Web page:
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Debbie Gibson: Eternally Electric
Talk about an “Electric Youth”! Deborah “Debbie” Gibson burst “Out of the Blue” when she was barely 17 with a string of hits on the Billboard charts such as “Foolish Beat,” “Only in My Dreams” and “Shake Your Love” that made this extraordinarily talented Long Island teenager the favorite of music fans everywhere and established her forever in America’s pop pantheon.
Gibson scored nine Top 40 Hot 100 hits between 1987 and 1991 and remains the youngest female artist to write, produce and perform a number-one single, according to Billboard.
Though born in Brooklyn, she grew up in Merrick, and Gibson credits her early experiences performing in musicals at churches and temples and the Long Island Teen Repertory Theater, as well as the WINGS program at Camp Avenue Elementary School and her teachers at Sanford Calhoun High School as helping propel her career.
“Long Island has always been great for the arts,” she says. “There was always somewhere to go perform.”
On June 8, Gibson will be performing at the Long Island Pride 2013 festival in Huntington’s Heckscher Park. For her, it was a no-brainer.
“I could not say no!” she says. “It is a smaller Pride in relation to, let’s say, Chicago or Denver or many others I have done, but come on! It is Long Island! I fully expect my hometown peeps to out-Pride and be louder than anywhere I have previously performed!”
She remembers winning contests on WPLJ when she was a teen and listening to Z100 and especially Hot 97, which broke her first hit, “Only in My Dreams.”
“They were all faves,” she says fondly. “I was influenced by everyone from Mozart to Madonna, Elton John and Billy Joel, as well as Broadway performers.”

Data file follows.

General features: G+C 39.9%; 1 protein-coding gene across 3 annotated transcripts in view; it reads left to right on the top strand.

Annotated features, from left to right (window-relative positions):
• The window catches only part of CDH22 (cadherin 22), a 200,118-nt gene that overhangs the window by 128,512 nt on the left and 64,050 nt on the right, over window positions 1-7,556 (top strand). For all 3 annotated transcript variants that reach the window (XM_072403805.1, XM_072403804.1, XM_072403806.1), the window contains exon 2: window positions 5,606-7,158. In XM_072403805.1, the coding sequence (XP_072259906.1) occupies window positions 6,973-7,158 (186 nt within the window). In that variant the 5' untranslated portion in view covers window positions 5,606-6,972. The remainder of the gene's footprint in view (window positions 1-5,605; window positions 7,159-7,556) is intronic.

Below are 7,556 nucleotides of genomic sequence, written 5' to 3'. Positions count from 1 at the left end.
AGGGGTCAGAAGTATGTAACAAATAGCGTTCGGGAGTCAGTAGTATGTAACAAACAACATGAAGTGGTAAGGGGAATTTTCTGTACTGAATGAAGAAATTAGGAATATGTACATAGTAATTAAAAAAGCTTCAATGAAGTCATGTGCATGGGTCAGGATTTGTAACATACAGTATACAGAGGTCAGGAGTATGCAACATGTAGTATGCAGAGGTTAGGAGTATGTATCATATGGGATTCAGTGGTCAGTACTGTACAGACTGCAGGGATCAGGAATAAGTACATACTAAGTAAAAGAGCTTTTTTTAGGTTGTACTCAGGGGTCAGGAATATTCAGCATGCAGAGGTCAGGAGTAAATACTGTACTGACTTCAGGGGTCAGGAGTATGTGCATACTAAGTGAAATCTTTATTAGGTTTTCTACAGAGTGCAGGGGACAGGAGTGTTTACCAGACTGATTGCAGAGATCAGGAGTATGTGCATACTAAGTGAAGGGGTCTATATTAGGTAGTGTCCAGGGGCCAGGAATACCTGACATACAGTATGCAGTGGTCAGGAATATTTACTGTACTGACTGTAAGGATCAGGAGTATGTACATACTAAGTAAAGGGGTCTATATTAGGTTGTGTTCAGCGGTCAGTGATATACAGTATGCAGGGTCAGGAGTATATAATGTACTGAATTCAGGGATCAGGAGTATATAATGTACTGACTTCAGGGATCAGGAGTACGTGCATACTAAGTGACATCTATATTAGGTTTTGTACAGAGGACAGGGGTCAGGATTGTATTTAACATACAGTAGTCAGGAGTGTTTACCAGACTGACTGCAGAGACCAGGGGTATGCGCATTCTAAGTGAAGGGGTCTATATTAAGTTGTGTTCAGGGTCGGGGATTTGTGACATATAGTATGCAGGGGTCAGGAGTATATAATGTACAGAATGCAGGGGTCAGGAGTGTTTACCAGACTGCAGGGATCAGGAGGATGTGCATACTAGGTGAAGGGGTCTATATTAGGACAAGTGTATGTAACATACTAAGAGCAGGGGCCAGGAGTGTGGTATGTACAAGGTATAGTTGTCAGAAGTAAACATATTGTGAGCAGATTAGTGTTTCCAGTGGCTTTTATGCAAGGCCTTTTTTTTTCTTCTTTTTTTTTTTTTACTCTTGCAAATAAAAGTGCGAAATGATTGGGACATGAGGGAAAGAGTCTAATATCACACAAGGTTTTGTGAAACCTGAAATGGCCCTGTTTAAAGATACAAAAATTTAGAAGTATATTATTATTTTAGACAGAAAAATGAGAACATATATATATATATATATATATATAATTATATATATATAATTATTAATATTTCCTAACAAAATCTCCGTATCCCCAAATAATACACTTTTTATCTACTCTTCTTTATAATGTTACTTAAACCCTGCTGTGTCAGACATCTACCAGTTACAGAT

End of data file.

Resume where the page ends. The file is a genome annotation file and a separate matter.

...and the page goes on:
Indeed, it was her wanting to be cast as “Annie” that brought her and her family regularly into Manhattan for auditions. In 1992, she played Eponine in Les Miserables on Broadway—the first of many theatrical performances on and off The Great White Way.
Though she now makes her home in L.A., she still has close ties to the Island, referring to her aunt, uncle and cousins, such as Buddy, her choreographer, and her hometown friends Dee Snider, Ron Luparello and Mike Provenz. She also still regards Galleria Pizza on Merrick Avenue as “the best!”
Who would dare to argue with that? Back in the day, she supposedly had a rivalry with another young pop phenom, Tiffany, but that was just media high jinx.
“There was no divide—ever!” she says. And to prove it, the pair did do a “crazy” Syfy original movie together later in their careers called “Mega Python vs. Gatoroid,” and have toured together.
“I would do it again in a heartbeat,” she insists.
Gibson competed in last year’s season of The Celebrity Apprentice, is about to become a judge on ABC TV’s upcoming Sing Your Face Off, and has begun working on a new album.
Now 42 years old, the former teen sensation is in a good place these days, she says.
“I am super-private, having grown up in the spotlight,” she admits, “But let’s just say at long last I have found balance!”